Jim's Reviews > Everything Is Illuminated

Everything Is Illuminated by Jonathan Safran Foer
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's review
May 17, 2008

really liked it
Recommended for: Those seeking fresh voices in literature
Read in January, 2003

** spoiler alert ** This brilliant debut novel by Jonathan Safran Foer is a deeply-felt imaginative achievement. It is wholly recommendable, even if it is only half of a good book. The half that is good--no, great--is so worthy as to overshadow the book's other half, which is, sad to say, an embarassing if rightly-intended misfire.

The half that is successful is the tale of the fictional Jonathan Safran Foer's search for the story of his ancestors. It is successful as a story, but especially in the way it is told, in the hilarious, fractured, malapropriate voice of Alex, the Ukrainian translator/guide. Alex's way of speaking jumps instantly into the pantheon of great narratorial voices in literature, right next to Huckleberry Finn, to whom the technique hugely owes allegiance. Foer is doing the Twain bit of putting his story in the mouth of of a speaker of "substandard English," and of letting this voice become, eventually, poetic and utterly profound. It is a great and a wonderful achievement.

Part of what is terrific about this is that Alex's voice changes throughout the course of the narrative, as he learns more correct English from his writer-idol, Foer. So the book shows not only a narrative arc, but a corresponding arc of style as well.

The Alex-spoken chapters alternate with the supposed novel about his ancestors which the fictional Foer is writing, and which Alex progressively comments on when his sections come around again. Unfortunately, the quaint story of the ancestors in their small village doesn't have the brilliance of Alex's parts. This whole section of the novel reads like a Jewish folktale, full of magical-realist touches, but somehow it doesn't have a stamp of truth or real honesty to it. it comes off as cloying and precious, to tell the truth.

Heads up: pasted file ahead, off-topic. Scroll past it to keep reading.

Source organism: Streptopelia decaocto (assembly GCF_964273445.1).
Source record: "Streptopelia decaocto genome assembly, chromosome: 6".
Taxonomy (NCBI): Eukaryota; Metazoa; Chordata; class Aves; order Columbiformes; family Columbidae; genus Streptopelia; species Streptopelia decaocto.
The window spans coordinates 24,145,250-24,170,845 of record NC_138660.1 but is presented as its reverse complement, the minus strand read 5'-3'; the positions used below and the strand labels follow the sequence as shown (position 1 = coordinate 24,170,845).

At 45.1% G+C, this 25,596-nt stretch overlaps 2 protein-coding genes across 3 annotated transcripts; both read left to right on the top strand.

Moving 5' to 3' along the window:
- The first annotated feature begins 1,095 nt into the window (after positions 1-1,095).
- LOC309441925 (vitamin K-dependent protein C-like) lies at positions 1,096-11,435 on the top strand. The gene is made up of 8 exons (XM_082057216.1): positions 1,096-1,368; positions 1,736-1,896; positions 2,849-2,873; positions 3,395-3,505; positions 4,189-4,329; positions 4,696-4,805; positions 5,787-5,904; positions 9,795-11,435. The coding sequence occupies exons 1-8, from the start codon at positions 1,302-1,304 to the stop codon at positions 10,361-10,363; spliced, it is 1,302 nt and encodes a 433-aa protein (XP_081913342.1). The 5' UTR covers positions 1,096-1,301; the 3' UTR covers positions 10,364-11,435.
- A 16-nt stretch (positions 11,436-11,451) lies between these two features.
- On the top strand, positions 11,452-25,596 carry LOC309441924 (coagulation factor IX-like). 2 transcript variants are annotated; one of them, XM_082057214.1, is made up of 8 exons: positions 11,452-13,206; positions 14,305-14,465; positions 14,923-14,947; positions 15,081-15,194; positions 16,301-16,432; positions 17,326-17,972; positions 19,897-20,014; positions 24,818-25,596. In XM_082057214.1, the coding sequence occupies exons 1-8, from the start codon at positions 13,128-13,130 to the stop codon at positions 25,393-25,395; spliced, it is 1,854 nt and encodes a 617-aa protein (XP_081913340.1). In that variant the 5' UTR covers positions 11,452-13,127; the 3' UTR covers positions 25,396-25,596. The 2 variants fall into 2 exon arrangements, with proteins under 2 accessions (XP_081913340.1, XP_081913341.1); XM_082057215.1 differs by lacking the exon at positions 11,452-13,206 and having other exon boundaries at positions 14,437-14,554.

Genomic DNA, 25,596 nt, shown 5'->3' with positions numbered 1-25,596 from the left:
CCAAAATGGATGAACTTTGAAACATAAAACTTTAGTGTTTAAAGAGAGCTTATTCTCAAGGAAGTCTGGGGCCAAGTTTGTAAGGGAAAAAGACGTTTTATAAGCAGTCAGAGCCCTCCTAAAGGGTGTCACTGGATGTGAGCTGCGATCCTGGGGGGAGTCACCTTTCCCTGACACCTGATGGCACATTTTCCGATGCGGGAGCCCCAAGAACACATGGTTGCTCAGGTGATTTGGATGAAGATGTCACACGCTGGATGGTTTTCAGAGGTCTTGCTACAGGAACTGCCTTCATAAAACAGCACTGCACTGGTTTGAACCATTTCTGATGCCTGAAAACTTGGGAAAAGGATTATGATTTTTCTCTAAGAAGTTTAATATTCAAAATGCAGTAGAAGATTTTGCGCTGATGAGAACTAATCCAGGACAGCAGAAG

It might be argued that this quality was a very deliberate choice by the author. The idea here, completely supported by the novel as a whole, would be that the real story of the ancestors and their destruction in the holocaust is so harrowing that it cannot and should not be remembered by the fictional Foer. So instead, he creates this folktale version of events, with wild and magical characters and so forth.

Sure, I see that. I know that that is part of what is going on. The contrast between the story as told and the harrowing history as we eventually discover it it huge. But for me, it didn't work. The magical-realist nostalgia sections have to have an integrity and an honesty at their heart. And these are lacking in that, lacking in some deeply-felt spirit that would connect them with reality. They seem cartoony. They are trying way too hard. This is not Isaac Bashevis Singer, but is trying hard to be, and the attempt becomes embarassing after awhile.

The film version of the novel very rightly left out this half of the story entirely, and was very true to Alex's narrative. It worked, I thought, quite well.

As I said at the outset, though, the Alex parts are so well done, so strong and funny and well-told, that they carry the novel. Though only half-successful, this is a very good book.
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Mark I am glad that you, like me, thought of Mark Twain as well as Isaac Bashevis Singer. Except that I would compare this book favorably to Singer as well.

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